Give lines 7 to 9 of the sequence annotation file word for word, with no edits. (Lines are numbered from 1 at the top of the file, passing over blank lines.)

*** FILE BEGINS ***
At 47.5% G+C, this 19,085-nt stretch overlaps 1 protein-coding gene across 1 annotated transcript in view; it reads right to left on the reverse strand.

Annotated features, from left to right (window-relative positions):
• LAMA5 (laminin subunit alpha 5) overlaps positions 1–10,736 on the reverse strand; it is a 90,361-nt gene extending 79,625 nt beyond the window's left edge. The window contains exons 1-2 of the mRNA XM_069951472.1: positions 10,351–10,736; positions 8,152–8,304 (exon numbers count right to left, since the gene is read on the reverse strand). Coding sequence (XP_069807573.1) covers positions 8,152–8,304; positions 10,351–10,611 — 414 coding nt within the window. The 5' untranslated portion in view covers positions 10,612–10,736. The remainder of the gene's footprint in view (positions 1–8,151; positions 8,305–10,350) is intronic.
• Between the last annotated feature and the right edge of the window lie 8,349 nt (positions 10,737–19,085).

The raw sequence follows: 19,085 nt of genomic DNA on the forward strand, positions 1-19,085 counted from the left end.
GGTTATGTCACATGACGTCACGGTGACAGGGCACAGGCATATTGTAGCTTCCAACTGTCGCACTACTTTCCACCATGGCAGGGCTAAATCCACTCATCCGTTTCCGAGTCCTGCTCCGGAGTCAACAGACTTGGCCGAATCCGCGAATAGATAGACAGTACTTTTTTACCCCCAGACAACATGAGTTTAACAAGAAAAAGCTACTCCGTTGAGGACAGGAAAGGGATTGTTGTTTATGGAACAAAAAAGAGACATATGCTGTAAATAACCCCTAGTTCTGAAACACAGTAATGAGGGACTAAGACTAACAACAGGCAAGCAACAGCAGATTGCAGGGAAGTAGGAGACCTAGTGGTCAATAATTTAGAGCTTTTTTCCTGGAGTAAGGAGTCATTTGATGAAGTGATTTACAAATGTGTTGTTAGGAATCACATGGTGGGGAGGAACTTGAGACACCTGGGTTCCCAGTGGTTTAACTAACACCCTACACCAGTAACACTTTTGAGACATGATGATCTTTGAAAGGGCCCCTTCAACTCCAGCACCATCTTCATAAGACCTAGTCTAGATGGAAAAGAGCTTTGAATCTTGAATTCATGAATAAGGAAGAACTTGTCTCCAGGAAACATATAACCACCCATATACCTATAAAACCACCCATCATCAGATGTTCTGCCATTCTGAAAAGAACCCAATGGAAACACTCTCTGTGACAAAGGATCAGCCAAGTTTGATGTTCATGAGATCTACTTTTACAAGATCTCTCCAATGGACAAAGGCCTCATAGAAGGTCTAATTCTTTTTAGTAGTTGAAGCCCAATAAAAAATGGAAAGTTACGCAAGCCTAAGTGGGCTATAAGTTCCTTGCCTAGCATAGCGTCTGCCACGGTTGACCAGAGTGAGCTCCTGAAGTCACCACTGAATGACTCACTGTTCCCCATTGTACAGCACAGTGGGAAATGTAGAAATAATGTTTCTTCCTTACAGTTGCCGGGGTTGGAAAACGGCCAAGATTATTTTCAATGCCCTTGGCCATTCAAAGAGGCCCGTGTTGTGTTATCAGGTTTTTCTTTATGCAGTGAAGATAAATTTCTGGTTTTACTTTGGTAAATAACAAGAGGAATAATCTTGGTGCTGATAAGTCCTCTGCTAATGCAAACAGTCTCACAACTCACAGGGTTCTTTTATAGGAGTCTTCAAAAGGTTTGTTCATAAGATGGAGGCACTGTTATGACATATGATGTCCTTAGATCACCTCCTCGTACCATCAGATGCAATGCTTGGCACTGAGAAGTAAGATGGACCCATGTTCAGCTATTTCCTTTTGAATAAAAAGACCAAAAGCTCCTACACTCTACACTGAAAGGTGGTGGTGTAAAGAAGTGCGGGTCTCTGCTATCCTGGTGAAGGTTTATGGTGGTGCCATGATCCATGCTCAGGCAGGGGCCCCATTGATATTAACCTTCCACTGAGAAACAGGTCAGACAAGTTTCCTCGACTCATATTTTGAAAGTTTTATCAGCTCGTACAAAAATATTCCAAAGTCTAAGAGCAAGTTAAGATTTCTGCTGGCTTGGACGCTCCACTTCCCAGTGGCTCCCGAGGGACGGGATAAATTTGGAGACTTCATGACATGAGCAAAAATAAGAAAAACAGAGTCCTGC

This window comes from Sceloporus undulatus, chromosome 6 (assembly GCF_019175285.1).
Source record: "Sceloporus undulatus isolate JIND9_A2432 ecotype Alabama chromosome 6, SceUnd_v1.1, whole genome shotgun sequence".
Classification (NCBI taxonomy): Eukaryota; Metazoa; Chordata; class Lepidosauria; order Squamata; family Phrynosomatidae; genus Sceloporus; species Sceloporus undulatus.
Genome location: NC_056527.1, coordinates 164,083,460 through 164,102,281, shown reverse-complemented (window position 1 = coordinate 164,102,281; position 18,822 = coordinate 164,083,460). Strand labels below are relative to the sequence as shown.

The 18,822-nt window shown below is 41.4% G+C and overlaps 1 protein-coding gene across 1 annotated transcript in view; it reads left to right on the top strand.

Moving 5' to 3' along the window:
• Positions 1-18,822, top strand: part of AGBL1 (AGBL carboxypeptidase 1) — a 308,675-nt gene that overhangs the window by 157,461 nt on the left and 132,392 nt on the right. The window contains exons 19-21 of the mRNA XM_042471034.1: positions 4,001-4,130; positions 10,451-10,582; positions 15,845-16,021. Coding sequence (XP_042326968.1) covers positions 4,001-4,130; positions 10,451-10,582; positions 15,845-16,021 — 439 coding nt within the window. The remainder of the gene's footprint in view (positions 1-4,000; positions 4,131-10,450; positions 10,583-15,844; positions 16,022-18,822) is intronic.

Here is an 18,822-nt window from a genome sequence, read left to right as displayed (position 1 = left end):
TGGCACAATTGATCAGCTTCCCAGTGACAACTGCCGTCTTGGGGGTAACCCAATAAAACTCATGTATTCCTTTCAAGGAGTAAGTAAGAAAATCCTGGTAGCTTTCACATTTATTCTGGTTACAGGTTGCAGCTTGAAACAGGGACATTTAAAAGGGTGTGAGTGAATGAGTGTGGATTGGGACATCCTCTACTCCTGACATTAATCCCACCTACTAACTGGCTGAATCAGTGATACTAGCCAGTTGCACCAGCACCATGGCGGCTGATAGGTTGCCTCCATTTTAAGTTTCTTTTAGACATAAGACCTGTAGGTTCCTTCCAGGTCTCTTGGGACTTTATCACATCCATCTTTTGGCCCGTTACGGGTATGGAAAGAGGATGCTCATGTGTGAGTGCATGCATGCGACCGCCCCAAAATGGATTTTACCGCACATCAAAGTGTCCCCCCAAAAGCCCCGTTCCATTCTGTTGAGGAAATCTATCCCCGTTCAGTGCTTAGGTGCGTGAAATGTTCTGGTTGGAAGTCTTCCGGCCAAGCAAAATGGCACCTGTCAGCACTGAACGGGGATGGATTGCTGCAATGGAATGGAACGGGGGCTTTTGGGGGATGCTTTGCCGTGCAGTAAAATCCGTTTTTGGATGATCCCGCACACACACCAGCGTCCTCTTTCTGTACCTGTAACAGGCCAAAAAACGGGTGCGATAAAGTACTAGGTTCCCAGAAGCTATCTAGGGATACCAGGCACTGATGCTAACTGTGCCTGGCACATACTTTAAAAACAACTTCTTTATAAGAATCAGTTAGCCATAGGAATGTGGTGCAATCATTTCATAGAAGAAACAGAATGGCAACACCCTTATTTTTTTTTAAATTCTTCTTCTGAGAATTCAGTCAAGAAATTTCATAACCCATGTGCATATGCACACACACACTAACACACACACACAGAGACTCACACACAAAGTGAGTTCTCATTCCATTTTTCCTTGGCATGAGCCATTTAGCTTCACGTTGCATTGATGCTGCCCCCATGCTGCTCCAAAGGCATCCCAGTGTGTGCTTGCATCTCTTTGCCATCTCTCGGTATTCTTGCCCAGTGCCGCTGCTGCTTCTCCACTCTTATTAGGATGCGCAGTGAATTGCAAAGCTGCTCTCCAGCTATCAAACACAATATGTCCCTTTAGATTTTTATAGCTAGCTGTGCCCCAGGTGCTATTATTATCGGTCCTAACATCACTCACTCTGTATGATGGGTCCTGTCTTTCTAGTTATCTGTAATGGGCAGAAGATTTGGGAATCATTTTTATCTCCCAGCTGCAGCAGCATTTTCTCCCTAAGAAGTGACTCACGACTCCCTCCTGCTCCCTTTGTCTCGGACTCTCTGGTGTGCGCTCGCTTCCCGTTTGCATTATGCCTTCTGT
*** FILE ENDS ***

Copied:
This window comes from Sceloporus undulatus, chromosome 6 (assembly GCF_019175285.1).
Source record: "Sceloporus undulatus isolate JIND9_A2432 ecotype Alabama chromosome 6, SceUnd_v1.1, whole genome shotgun sequence".
Classification (NCBI taxonomy): Eukaryota; Metazoa; Chordata; class Lepidosauria; order Squamata; family Phrynosomatidae; genus Sceloporus; species Sceloporus undulatus.